Details of Murders and Police Neglect Emerge From Bruce McArthur’s Sentencing Hearing

Defence lawyer James Miglin, left to right, Justice John McMahon, court registrar, Bruce McArthur, Crown Attorney Michael Cantlon, Detective Hank Idsinga, and friends and family of victims, back right, are shown in this court sketch in Toronto on Tuesday, January 29, 2019.

Defence lawyer James Miglin, left to right, Justice John McMahon, court registrar, Bruce McArthur, Crown Attorney Michael Cantlon, Detective Hank Idsinga, and friends and family of victims, back right, are shown in this court sketch in Toronto on Tuesday, January 29, 2019. (Photo: The Canadian Press/Alexandra Newbould)

As Bruce McArthur’s sentencing hearing began on Monday those attending were warned of the gruesome details they would be exposed to.

Over the next three days, the court will hear victim impact statements and more details on the eight murders Bruce McArthur has plead guilty to.

“Think carefully about your need to be here,” Crown Lawyer Michael Cantlon urged after warning those in attendance of the explicit details they would hear.

Bruce McArthur plead guilty to eight counts of first-degree murder last week.

The former self-employed landscaper was arrested at his apartment in January 2018 and was charged in the deaths of Selim Esen, 44; Andrew Kinsman, 49; Majeed Kayhan, 58; Soroush Mahmudi, 50; Skandaraj Navaratnam, 40; Abdulbasir Faizi, 42; Kirushnakumar Kanagaratnam, 37 and Dean Lisowick, 47. The murders took place between 2010 and 2017.

The dismembered remains of the eight men — all of whom had ties to Toronto’s Gay Village — were found in backyard planters of a home on Mallory Crescent where McArthur frequently worked.

A statement of facts released last week showed that six of the eight killings were sexual in nature.

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On Monday morning the agreed statement of facts revealed that McArthur had premeditated plans to murder each man.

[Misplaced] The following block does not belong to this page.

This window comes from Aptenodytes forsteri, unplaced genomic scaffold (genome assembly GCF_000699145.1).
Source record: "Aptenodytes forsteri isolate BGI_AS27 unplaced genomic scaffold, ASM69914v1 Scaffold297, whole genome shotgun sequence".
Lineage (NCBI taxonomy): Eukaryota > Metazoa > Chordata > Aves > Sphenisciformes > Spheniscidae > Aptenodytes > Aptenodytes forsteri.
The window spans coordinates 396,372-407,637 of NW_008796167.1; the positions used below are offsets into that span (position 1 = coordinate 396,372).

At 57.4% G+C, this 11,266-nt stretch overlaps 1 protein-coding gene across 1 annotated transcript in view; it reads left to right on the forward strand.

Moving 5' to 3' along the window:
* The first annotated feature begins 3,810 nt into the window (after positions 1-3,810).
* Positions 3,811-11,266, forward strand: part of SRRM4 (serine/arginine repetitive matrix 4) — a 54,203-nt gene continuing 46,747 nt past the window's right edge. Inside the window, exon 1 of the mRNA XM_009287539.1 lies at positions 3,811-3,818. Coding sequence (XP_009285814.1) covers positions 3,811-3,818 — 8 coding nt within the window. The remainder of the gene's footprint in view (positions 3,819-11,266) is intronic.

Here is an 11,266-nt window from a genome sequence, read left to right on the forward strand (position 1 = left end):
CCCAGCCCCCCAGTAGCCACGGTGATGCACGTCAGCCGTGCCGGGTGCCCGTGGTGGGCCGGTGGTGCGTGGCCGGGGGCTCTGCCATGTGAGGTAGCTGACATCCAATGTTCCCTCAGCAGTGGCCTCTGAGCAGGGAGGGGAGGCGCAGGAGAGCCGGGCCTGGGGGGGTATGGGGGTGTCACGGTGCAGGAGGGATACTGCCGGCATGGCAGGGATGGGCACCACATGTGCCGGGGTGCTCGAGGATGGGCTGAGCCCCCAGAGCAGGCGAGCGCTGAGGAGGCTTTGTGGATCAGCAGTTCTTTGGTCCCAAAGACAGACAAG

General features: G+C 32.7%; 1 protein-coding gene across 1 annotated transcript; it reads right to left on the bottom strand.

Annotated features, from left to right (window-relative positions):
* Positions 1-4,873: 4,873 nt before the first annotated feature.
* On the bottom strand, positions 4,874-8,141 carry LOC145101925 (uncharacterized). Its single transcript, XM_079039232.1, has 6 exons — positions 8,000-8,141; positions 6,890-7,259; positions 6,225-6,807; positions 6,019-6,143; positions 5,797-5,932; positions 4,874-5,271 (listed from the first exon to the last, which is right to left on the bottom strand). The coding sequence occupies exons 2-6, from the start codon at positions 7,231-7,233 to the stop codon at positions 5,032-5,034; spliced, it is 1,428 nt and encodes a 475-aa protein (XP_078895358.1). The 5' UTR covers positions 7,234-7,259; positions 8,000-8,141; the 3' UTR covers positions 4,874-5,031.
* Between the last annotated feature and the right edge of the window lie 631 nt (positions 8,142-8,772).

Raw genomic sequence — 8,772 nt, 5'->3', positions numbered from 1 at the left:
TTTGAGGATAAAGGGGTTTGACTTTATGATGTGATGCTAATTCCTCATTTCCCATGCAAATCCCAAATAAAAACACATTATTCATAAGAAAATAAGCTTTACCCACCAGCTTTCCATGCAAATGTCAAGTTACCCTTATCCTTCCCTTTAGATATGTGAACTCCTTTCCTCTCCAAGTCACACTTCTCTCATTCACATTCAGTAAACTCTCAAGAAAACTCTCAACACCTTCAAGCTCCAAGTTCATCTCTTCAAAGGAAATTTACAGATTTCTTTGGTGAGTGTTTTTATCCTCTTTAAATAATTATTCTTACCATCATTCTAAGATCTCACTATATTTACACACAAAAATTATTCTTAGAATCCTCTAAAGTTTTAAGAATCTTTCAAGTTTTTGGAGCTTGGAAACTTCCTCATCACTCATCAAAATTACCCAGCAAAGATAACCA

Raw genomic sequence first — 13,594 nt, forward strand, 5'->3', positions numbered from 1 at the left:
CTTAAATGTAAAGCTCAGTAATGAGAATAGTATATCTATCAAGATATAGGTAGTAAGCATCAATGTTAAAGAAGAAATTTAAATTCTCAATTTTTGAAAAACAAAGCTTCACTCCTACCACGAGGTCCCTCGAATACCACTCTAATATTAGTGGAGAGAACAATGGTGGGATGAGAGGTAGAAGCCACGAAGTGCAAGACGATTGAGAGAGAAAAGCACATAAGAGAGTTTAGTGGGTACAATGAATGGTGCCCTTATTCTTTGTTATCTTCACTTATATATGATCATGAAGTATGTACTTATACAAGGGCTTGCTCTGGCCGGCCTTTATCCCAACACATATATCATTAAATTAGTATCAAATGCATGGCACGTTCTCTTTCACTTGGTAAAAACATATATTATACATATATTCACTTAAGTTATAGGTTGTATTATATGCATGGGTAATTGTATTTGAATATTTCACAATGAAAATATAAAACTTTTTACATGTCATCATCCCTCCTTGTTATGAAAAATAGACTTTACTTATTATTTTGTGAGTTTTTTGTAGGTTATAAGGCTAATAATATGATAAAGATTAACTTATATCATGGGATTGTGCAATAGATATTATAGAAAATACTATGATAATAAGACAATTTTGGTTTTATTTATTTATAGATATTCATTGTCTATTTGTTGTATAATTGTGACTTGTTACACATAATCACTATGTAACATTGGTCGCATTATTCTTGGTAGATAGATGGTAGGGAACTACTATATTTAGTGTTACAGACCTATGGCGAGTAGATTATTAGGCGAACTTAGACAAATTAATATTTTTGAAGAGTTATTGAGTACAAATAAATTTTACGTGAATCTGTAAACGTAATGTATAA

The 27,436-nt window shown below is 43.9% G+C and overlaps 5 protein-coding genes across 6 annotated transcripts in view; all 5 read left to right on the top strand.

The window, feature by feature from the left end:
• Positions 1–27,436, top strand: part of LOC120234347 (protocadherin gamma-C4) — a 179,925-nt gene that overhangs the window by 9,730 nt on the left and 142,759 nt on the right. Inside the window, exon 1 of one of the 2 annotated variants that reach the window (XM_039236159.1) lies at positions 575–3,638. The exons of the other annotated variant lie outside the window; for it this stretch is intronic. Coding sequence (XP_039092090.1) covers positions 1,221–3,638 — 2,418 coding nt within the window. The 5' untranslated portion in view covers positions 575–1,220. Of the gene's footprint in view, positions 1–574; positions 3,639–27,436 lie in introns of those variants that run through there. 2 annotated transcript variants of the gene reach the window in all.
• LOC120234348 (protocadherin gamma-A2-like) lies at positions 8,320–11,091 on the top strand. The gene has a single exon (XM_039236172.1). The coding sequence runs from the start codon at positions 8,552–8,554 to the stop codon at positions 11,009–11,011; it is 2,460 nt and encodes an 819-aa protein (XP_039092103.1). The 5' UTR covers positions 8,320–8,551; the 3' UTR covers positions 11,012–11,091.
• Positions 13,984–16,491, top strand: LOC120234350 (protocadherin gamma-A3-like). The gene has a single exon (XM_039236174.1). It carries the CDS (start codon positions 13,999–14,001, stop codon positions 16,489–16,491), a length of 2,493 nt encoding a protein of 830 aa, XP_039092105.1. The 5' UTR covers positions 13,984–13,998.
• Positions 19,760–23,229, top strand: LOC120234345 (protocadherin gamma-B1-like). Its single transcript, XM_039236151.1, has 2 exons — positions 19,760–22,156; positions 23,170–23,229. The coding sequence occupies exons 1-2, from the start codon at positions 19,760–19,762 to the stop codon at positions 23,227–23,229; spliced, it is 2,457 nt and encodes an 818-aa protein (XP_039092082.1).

Reading the statement, Cantlon detailed the account of what police uncovered during their investigation of McArthur, revealing that police found most of the murders had been facilitated under the pretext of sex.

He also said that evidence indicated McArthur had restrained and sexually assaulted his victims and would frequently pose and photograph them after he had killed them. Cantlon told the court that six of the eight victims were staged and photographed, typically with ropes around their necks, some with signs of strangulation.

Reporters from inside the courtroom say that Cantlon’s voice began to break as he read the names of the victims.

Cantlon said that McArthur’s decision to waive a preliminary hearing suggested “some remorse” and that his assistance helped to resolve the case quickly.

It was also revealed that McArthur had taken a number of souvenirs from his victims, including a bracelet from Nevaratnam and bags of hair he had removed from his victims.

Cantlon also said that the photos were recovered through forensic analysis after McArthur had tried to delete them.

More information also came to light about McArthur’s arrest for assault back in 2016. The statement of facts revealed that he had not been charged for the incident, which Cantlon described as an “attempted choking.”

Cantlon said a man who had known McArthur for years was laid down on a fur coat in the back of McArthur’s van when McArthur began choking him. After escaping the man called 911.

After his arrest, McArthur told police that the incident was consensual. The police deemed his story credible and released him.

The 2016 incident, which was likely an attempted murder, may be connected to the case of Paul Gauthier, a Toronto police officer who is set to appear before a tribunal on Tuesday for misconduct in connection with the McArthur case. According to his lawyer he faces charges of insubordination and neglect of duty under the Police Services Act.